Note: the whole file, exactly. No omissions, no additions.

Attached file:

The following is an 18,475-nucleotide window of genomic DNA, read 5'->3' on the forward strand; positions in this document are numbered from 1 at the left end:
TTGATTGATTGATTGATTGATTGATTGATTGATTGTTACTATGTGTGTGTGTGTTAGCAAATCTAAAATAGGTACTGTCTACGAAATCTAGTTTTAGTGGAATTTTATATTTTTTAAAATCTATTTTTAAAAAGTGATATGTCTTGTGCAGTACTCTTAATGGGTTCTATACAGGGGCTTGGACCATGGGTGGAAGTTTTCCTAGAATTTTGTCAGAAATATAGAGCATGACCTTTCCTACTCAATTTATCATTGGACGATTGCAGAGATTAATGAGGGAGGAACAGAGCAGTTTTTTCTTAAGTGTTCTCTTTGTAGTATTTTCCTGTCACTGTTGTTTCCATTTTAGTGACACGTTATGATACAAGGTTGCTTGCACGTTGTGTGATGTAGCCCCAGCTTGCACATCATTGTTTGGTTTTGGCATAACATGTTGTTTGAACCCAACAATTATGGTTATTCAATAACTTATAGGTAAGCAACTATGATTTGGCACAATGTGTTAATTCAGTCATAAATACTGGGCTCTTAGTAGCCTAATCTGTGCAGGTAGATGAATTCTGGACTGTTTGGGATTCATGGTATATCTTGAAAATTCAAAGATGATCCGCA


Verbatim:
The following is an 18,475-nucleotide window of genomic DNA, read 5'->3' on the forward strand; positions in this document are numbered from 1 at the left end:
TTGATTGATTGATTGATTGATTGATTGATTGATTGTTACTATGTGTGTGTGTGTTAGCAAATCTAAAATAGGTACTGTCTACGAAATCTAGTTTTAGTGGAATTTTATATTTTTTAAAATCTATTTTTAAAAAGTGATATGTCTTGTGCAGTACTCTTAATGGGTTCTATACAGGGGCTTGGACCATGGGTGGAAGTTTTCCTAGAATTTTGTCAGAAATATAGAGCATGACCTTTCCTACTCAATTTATCATTGGACGATTGCAGAGATTAATGAGGGAGGAACAGAGCAGTTTTTTCTTAAGTGTTCTCTTTGTAGTATTTTCCTGTCACTGTTGTTTCCATTTTAGTGACACGTTATGATACAAGGTTGCTTGCACGTTGTGTGATGTAGCCCCAGCTTGCACATCATTGTTTGGTTTTGGCATAACATGTTGTTTGAACCCAACAATTATGGTTATTCAATAACTTATAGGTAAGCAACTATGATTTGGCACAATGTGTTAATTCAGTCATAAATACTGGGCTCTTAGTAGCCTAATCTGTGCAGGTAGATGAATTCTGGACTGTTTGGGATTCATGGTATATCTTGAAAATTCAAAGATGATCCGCA